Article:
[edit on 7/2/07 by C ROBERTSON]

Westpoint i still fail to see how you can possily think those incidents are simmilar, yes i agree there is anti US sentiment from some posters here and granted its not required, but what im saying is that you cant simply pass off people complaining about US forces cocking up as yank bashing. US forces do cock up - all forces do. However , those pilots do apear to have been poorly trained and have poor moral character, either that or they were just plain stupid and could'nt follow orders. Someone should pay for this incident...

Originally posted by Jimmy1880
I just wanna add AGAIN, no US blood has been spilt at the hands of British forces in Iraq (Apart from a few bloody noses in the bar
)

If this is true then it does show something, youd think with the amount of brittish forces accross there that we'd have at least a couple of FF run-ins with the yanks. But no...


Originally posted by Jimmy1880
Yes all accounts of carelessly taken lives angers me, I don't do my job because it pleases me to kill. It upsets me to see the amount of blue on blue that happens in the US areas, it's normally the privates and other low ranks that die because they are following a cowboy superior officer.
Also when I've met US soldiers alot of them seem to be young guys pulled out of some poor part of town, given a rifle and shipped to Iraq! The poor buggers were terrified, this amount of inexpirience in the ranks is asking for problems. Moral must be rock bottom for an US infantryman.
As for my own countrymen being killed yes that get's me down being killed by the enemy is an accepted risk but being killed by you ally is like being killed by a brother.
Those pilots clearly found it funny, cant say thats too proffesional.


[edit on 8/2/07 by C ROBERTSON]



posted on Feb, 8 2007 @ 07:09 AM
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Damn, Double Post
my bad.

[edit on 8/2/07 by C ROBERTSON]



posted on Feb, 8 2007 @ 11:21 AM
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Originally posted by C ROBERTSON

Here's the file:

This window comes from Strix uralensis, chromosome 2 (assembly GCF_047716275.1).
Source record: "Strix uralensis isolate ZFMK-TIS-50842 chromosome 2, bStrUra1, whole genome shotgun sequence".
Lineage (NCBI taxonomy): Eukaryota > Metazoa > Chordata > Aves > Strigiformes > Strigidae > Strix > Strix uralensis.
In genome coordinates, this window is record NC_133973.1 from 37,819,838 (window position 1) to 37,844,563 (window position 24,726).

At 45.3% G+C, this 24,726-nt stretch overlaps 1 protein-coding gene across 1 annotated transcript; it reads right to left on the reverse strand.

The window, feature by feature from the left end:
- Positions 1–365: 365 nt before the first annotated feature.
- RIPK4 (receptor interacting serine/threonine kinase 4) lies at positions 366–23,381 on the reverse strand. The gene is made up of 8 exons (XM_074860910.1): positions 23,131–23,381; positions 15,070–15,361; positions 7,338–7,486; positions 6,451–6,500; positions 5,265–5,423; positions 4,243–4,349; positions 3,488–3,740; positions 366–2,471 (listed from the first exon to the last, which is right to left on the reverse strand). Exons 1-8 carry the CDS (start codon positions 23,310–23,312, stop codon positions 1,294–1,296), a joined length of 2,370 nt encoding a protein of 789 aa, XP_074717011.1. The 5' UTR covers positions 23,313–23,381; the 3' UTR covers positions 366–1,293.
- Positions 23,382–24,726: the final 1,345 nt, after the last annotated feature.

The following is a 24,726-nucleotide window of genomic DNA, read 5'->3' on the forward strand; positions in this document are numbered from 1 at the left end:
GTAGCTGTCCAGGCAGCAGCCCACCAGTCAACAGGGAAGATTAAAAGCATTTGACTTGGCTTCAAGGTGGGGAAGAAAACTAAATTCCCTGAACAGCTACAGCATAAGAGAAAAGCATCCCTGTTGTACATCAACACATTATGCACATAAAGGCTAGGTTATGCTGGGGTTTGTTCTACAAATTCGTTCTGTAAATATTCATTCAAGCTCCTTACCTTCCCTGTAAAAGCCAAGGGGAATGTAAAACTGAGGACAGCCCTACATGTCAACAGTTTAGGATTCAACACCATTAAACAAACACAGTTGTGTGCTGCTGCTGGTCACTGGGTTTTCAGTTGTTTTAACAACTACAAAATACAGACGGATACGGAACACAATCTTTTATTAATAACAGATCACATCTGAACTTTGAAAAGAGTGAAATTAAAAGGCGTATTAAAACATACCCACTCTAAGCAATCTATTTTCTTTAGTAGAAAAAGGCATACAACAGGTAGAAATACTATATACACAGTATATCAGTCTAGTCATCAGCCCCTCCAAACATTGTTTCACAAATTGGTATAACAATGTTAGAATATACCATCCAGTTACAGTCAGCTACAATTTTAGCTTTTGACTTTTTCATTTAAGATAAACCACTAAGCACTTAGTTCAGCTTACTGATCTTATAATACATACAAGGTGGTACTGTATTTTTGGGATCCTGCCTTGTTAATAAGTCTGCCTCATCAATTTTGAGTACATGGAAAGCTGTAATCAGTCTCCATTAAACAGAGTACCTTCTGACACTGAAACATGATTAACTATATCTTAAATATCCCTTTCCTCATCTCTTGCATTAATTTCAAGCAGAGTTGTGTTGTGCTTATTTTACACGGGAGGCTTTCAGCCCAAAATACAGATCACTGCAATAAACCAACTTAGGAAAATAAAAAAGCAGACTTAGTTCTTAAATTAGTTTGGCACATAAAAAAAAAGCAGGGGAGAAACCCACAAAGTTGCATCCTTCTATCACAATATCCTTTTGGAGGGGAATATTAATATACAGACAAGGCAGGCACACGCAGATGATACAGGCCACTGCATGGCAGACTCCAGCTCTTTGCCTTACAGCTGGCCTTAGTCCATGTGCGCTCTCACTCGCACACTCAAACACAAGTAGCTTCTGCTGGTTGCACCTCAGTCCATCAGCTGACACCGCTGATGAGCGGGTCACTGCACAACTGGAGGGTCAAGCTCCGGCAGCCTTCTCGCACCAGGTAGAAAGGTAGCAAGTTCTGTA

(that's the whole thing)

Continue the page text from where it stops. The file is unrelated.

US forces do cock up - all forces do. However , those pilots do apear to have been poorly trained and have poor moral character, either that or they were just plain stupid and could'nt follow orders. Someone should pay for this incident...


Okay, first off, I'm not really sure what 'cock-up' means. I assume it's a British term for making a mistake but to me it's what happens when I see my fiance in her underwear. Come on man, speak English, lol (irony noted).


But to be serious, I really think it's unfair to say they have poor moral character or were poorly trained and stupid, they were in a war, and there was a group of what they believed to be Iraqi armored vehicles that they were sent to blow up. They requested confirmation a couple times and were advised there were NO friendly forces in the area, we all heard that, it SUCKS SO BAD that ANYBODY Iraqi or otherwise has to die for these bastard politicians on all sides, and it sucks even worse that they accidentally killed their own brothers, and yes you guys are our brothers (we were a British colony to begin with you know). As for the orange panel issue, is it really impossible to believe that the Iraqis wouldn't be above spray painting panels or rocket launchers on their vehicles in order to fool allied forces into coming in for a closer look and firing a rocket at them? Orange spray paint isn't exactly hard to come by.



If this is true then it does show something, youd think with the amount of brittish forces accross there that we'd have at least a couple of FF run-ins with the yanks. But no...


The force levels are FAR from equal and it's not a fair comparison IMO. Most of the accidents seem to have involved mistaken identity air strikes and there really weren't many British planes in action there. Pilots seem to rely very heavily on computers and third party info and it's just a given that mistakes will be made when there are seperate command chains working on the same field.